The next big outrage was California's infamous Proposition 187, which sought to—can you believe this?—deny government benefits to illegal aliens. Prop 187 was virulently attacked here in Mexico, by the media, by politicians, by intellectuals and by ordinary people. How dare the state of California deny government benefits to illegal aliens—it was racist, xenophobic and anti-immigrant. California's Governor Pete Wilson was viciously slandered and was probably for a time the most hated man in Mexico. I even saw an editorial, which associated Wilson with Adolf Hitler. (Which doesn't make much sense - after all, the Jews weren't trying to sneak into the Third Reich.)
Proposition 187 provided grist for the mill for several months. Almost nobody noticed an ironic fact: Mexico does not provide government benefits to illegal aliens here. And when the measure was approved by the majority of voters, I was verbally insulted by an administrator in the school I was working in—ironically the same administrator who demanded that I produce my Mexican government work permit required to allow me to work in the school.
The stuff I have read in the Mexican press throughout the years is simply amazing—breathtaking in its chutzpah. I've seen the U.S.-Mexican border referred to as a "slaughterhouse", likened to the Berlin Wall (a ridiculous analogy, when you think about it, see Hitler above), and called " a modern Nazi zone" by a Mexican congressional committee. The sufferings of innocent Mexicans in Gringolandia are painfully recounted and dwelt upon in the print media, television, the movies and popular music.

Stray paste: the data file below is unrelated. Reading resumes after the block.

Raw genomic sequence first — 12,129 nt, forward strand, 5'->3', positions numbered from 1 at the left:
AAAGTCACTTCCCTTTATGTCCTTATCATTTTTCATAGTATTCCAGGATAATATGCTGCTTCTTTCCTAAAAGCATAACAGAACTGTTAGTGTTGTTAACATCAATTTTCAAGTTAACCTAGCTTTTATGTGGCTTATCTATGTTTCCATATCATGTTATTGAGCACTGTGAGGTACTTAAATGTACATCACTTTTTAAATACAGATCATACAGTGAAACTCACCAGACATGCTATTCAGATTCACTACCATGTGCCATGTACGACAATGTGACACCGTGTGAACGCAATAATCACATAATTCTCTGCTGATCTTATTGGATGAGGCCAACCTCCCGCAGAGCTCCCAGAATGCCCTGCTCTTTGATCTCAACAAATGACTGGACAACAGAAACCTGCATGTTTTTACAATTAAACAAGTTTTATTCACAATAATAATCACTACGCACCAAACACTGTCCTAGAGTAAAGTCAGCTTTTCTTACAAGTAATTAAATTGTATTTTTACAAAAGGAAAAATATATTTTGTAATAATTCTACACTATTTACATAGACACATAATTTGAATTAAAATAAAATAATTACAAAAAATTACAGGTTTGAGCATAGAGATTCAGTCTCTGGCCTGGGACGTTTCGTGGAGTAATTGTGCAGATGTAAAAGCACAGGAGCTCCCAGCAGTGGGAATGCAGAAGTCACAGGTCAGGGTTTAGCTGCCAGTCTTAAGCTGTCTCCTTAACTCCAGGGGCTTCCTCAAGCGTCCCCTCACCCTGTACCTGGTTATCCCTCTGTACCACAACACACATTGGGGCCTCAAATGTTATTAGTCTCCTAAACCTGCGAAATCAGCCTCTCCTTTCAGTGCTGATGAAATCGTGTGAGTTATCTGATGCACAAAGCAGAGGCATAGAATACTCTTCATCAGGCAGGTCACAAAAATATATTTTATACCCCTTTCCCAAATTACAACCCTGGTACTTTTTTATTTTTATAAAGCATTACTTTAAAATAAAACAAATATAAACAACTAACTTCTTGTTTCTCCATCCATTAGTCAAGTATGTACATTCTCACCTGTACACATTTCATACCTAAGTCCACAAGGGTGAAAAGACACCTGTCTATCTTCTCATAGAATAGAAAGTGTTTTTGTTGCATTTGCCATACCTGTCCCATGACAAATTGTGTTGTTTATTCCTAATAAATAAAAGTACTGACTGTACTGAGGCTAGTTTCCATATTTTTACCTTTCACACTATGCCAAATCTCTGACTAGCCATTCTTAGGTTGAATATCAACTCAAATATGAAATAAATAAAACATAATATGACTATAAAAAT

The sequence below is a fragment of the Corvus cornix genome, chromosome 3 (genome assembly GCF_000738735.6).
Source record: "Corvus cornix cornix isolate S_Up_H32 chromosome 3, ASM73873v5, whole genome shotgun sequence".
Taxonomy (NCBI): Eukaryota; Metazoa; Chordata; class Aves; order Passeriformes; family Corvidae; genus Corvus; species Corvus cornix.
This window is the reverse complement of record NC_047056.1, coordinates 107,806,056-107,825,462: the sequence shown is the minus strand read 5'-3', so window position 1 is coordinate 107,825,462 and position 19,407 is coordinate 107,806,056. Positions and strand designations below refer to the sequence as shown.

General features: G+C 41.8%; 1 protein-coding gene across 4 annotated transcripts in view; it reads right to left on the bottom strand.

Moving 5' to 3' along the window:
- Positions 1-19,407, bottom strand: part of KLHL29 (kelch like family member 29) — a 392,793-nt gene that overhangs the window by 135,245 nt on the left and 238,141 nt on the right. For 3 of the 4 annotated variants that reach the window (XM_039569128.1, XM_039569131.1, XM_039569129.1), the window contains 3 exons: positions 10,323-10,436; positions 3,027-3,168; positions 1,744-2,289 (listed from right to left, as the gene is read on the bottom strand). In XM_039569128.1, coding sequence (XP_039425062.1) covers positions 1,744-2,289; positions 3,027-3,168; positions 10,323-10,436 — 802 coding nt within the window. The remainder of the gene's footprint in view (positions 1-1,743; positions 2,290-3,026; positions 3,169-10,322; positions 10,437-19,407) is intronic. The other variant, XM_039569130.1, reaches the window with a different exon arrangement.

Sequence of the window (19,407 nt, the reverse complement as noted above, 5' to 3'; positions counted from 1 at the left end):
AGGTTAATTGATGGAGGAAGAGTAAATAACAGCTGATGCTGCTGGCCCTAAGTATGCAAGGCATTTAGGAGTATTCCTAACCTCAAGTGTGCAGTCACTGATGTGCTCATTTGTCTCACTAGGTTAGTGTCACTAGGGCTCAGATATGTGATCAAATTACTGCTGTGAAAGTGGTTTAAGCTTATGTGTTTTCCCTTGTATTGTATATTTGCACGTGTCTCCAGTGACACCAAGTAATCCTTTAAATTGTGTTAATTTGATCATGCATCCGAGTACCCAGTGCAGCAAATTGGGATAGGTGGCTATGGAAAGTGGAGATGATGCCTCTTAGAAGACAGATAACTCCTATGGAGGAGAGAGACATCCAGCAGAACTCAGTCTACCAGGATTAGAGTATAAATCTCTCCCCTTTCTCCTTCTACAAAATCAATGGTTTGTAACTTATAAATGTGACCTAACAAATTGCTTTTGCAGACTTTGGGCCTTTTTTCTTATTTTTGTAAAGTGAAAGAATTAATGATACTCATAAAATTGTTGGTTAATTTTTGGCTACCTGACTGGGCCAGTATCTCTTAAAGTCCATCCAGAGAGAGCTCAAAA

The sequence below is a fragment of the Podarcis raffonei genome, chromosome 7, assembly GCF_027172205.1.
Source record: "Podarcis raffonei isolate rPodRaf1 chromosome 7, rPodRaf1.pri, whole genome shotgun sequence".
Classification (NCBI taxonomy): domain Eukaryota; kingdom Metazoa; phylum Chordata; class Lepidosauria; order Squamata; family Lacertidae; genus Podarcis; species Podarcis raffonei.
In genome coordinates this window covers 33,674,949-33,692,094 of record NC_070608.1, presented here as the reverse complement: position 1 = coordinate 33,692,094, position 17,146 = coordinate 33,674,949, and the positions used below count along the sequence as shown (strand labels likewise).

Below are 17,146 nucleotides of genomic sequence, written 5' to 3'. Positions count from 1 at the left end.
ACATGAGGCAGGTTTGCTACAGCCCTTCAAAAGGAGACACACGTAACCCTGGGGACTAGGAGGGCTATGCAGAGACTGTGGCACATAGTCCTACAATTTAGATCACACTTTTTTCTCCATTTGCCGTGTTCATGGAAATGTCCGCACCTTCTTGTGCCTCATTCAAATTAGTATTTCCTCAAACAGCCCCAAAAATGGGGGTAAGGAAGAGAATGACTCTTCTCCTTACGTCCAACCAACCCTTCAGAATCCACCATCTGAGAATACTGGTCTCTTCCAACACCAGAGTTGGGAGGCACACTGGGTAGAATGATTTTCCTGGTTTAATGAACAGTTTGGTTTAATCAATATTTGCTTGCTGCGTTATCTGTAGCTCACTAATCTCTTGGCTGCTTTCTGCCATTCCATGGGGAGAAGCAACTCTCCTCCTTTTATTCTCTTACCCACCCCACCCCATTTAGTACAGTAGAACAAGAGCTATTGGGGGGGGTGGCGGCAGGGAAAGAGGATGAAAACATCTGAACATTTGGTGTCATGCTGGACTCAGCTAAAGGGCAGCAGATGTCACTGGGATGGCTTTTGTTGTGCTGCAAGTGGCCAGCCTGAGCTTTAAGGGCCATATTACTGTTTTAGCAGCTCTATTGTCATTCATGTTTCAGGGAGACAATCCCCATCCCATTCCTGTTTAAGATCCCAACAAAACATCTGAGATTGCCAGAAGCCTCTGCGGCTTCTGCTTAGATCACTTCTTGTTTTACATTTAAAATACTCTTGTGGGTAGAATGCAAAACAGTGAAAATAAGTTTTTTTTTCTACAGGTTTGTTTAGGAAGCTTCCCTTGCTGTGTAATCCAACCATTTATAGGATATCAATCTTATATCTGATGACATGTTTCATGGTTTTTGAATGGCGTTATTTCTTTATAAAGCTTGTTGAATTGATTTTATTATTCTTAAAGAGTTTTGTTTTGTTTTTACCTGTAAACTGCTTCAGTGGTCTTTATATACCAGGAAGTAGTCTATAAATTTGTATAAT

There is no social stigma attached to breaking the immigration law of Mexico's northern neighbor (most of those who do emigrate are already looked down upon by Mexico's elite for racial and social reasons—but not for the simple fact of their emigration). Vicente Fox has called illegal aliens "heroes", but he was not the first to treat them as such. Even vicious Mexican murderers on death row in the United States are—and I am not making this up—treated as victims! America is doubly wicked - wicked for attempting to bar the entry of every single Mexican who wishes to enter the country—and wicked for mistreating them after they successfully, often illegally, enter the country.
Which, when you think about it, is contradictory—if they are treated so badly in the U.S., wouldn't we be doing a favor to keep them out? But logic is the last thing to expect to hear in such Mexican diatribes against U.S. immigration policy.